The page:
Fraser Nelson

Question Time conundrum

Question Time conundrum
Text settings

I was a panelist on Question Time last night, and it started me thinking about how they will handle the BNP episode – which I expect fairly soon. Make no mistake, a Question Time slot is as big for the BNP as winning seats in Europe. When I was on the campaign trail with them for a cover story in June, I noticed how they would refer to Question Time as a goal – almost as much as getting to Brussels. It represents one thing: the political mainstream. With two MEPs and almost a million voters the BNP have a legitimate claim to that Question Time panel. For them, it is totemic. It will be an historic moment – and one which could work to the BNP’s favour.

It is fashionable to claim that the media spotlight will expose Nick Griffin for the racist thug that he is, and that Question Time will be the end of him. Anyone making this argument has no experience of the BNP or understanding of its support. Here are some arguments I’d like to advance…

1. Nick Griffin is not a stupid man. He is a hugely talented debater and got to where he is by being mentally agile. He specialises in sounding reasonable, and portraying his opponents as extremists. This is what he has been doing for twenty years – and, judging by the steady rise of votes, doing it rather well. Mosley’s blackshirts did not come close achieving the mass support that the BNP have now.

2. Westminster politicians don’t know how to debate the BNP. Mostly, they shout ‘racist’ down a microphone – and that’s as close as they get. It's precisely the shrilness of this tactic which drives BNP support. The Westminster system is focused on swing voters in swing seats. The language and priorities of our politics are focused on this tiny 0.5 per cent of the electorate – it’s a huge defect in the system, but is nonetheless how elections are won. The BNP don’t go near swing seats. They prosper in safe seats – the modern-day rotten boroughs where the local MP doesn’t bother to campaign. As a result, perhaps half a dozen of the 630MPs have experience of hand-to-hand combat with the BNP. By that, I mean going on doorsteps to talk to people who are genuinely considering a BNP vote. Jon Cruddas knows. Siobhan McDonagh, too. But in the Cabinet? No chance.

3. The BNP can turn racism accusations to its advantage. Last night, Harriet Harman faced a BNP questioner and she called him racist. She pointed out, righty, that the party has an all-white membership policy. They do, but I suspect they’ll dump it by the time Griffin gets on that Question Time panel because it is the firmest stick with which the Westminster class has to beat him. Then – what? Griffin loves, absolutely loves, to say that when these (hated) Westminster politicians use words like ‘racist’ they are referring to ordinary people being concerned about immigration. The shriller the attack, the wider Griffin’s smile.

4. The BNP also have a hinterland. Question Time will not be one long debate about immigration. People will discuss other policy areas, health, culture etc. Might Griffin be left speechless? My research into the BNP makes me think otherwise. They do have energy and health policies, and much of these involve telling the EU to go to hell. On a personal basis, anyone expecting its candidates to be monsters will be disappointed: the guy I was out campaigning with in June, for example, had spent the previous day in Kew Gardens with his family teaching his kids about plants. Griffin will have spent his career trying to rebut the notion that he’s a skinhead thug. You can bet he has carefully acquired, and learnt to articulate, opinion in all sorts of things.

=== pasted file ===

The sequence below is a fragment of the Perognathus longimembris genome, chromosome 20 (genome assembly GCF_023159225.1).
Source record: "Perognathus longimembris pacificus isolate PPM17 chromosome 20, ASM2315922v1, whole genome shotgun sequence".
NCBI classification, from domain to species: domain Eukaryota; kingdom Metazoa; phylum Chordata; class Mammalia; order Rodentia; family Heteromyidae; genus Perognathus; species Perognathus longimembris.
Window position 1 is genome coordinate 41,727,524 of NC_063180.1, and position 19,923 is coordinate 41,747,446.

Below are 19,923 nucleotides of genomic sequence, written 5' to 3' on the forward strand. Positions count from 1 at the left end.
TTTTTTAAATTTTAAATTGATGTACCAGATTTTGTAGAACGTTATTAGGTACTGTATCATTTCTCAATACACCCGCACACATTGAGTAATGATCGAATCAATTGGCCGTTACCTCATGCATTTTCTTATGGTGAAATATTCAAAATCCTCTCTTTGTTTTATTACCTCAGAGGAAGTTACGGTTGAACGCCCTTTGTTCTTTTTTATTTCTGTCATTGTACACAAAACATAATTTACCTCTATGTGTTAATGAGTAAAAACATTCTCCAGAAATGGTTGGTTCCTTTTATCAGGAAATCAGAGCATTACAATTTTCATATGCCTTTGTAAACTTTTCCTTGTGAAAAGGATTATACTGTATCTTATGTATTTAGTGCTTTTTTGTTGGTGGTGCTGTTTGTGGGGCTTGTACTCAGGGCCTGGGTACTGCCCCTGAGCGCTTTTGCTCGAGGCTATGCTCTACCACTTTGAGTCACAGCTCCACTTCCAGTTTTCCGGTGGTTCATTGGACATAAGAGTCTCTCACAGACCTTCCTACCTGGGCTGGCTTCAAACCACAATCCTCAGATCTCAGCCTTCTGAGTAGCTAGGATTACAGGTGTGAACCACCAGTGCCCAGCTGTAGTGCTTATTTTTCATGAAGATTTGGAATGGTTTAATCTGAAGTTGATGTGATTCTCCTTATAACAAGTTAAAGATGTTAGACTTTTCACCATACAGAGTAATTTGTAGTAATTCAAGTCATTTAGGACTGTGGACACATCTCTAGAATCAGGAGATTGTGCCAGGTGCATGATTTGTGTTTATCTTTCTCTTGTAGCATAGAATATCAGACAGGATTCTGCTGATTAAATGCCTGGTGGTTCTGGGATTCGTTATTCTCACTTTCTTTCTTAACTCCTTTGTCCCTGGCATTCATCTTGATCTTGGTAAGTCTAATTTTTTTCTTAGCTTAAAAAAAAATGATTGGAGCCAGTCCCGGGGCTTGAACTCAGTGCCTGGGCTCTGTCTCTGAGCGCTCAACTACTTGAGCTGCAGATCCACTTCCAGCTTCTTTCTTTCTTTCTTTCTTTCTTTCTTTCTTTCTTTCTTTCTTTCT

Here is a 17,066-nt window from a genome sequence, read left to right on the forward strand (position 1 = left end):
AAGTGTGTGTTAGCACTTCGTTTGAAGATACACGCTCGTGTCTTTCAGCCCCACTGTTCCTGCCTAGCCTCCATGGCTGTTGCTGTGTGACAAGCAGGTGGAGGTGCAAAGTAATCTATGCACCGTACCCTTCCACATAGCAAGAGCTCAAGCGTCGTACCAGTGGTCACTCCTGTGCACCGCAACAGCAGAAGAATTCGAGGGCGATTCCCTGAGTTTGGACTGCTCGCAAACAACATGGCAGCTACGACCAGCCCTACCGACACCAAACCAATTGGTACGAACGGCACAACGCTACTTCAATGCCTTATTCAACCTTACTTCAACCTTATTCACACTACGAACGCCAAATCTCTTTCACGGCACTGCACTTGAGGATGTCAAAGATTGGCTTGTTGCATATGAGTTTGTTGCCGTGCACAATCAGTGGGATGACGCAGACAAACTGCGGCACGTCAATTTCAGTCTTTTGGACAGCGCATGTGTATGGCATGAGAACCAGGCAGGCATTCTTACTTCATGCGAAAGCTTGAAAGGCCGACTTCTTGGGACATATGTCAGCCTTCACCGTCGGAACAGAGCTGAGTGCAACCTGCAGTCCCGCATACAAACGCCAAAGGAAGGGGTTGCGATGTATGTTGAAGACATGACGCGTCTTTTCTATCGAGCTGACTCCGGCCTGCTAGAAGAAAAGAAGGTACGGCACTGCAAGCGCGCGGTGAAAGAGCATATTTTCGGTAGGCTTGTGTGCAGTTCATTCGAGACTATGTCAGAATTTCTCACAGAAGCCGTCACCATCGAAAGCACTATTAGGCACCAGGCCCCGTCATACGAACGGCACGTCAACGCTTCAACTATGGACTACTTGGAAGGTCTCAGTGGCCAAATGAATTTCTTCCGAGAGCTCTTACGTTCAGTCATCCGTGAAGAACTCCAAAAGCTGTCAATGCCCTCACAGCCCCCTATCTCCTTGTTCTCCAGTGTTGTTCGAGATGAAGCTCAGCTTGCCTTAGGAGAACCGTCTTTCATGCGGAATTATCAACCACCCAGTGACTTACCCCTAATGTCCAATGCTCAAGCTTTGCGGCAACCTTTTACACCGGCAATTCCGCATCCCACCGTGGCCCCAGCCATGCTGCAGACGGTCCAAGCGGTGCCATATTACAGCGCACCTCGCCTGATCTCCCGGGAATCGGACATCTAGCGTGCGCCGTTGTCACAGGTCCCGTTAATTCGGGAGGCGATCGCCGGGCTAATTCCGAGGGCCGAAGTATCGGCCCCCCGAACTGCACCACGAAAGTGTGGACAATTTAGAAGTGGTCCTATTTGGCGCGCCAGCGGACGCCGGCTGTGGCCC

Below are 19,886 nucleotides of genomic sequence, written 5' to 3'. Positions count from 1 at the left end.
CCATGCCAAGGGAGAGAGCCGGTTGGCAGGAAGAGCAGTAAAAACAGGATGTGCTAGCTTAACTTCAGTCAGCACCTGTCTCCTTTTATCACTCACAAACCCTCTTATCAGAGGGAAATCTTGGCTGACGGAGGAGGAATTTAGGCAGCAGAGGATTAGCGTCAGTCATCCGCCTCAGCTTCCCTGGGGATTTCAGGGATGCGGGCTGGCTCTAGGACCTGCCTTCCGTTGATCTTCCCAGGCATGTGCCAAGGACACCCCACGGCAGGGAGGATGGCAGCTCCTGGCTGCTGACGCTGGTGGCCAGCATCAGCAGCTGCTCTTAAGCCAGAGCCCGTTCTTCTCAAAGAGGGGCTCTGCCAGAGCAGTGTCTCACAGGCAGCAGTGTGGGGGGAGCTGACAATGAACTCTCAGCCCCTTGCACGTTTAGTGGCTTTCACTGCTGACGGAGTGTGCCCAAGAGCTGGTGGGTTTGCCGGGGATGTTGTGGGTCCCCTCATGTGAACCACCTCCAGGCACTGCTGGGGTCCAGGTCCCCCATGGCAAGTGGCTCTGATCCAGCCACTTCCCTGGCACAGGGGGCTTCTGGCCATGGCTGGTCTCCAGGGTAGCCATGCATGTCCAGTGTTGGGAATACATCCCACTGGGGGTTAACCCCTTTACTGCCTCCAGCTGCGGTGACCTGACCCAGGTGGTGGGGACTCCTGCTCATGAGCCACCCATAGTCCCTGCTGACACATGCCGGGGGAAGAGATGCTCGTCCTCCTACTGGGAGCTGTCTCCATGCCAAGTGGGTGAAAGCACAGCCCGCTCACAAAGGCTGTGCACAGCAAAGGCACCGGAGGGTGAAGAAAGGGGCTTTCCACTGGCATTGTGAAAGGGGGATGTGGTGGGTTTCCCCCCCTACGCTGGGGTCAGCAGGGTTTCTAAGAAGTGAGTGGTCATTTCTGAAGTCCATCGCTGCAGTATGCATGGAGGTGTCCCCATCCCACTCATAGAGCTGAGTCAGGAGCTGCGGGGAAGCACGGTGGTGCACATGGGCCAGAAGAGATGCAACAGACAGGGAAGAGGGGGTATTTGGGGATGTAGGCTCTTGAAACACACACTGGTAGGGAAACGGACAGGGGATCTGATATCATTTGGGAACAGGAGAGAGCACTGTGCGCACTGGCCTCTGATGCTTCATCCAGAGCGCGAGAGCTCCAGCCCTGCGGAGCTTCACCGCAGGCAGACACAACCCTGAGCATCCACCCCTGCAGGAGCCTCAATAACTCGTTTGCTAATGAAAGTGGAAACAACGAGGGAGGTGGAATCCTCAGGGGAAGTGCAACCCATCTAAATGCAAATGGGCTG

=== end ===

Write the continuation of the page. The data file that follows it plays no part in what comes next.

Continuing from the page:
5. The BNP thrive on distrust of Westminster. We all know what Question Time audiences think of MPs expenses – and of dissembling politicians in general. This, far more than any race-related issue, is what drives BNP support. It is the closest thing voters can do, electorally, to throwing a stone into the window of Westminster. So Griffin will talk about immigration, but will major on how all parties are the same and none to be trusted. This is a theme which resonates with viewers at home.

6. Who will control the Question Time audience? Last night, when this BNP guy asked a question, the audience started on him before anyone from the panel did. How will they react to Griffin? Even if the panel sharpen their wits and carefully calibrate their argument, Griffin may provoke from the floor the shrill attacks he is seeking. Ideally, some trust fund girl standing up and screaming ‘racist pig’ at him – thereby representing the voice of the liberal elite whom the BNP claim to stand athwart. Even better, some dreadlocked hard-left activist throwing something. Question Time do not search their audiences, and the anti-fascist groups are quite adept at infiltration. If I were them, I’d leave far more than the usual hour before going on air.

7. Who should the parties put up? I’d reckon David Davis for the Tories – because he’s tough and amiable. Gove is, perhaps, the best debater. For Labour, it has got to be Jon Cruddas. If Labour put up Phil Woolas or someone who has supposed rank, then Griffin will mop up. Would the gentle, affable Bonnie Greer be the best foil for Griffin – or would her American accent reinforce her immigrant status? Does Shami Chakrabati, who is so good at besting Home Secretaries, have the combat skills required to get the better of Griffin? The non-politico slot (filled by me last night, David Starkey next week) is the only chance to get someone who is not white on the panel. This will discomfit Griffin – he’s use to talking to white people about brown people.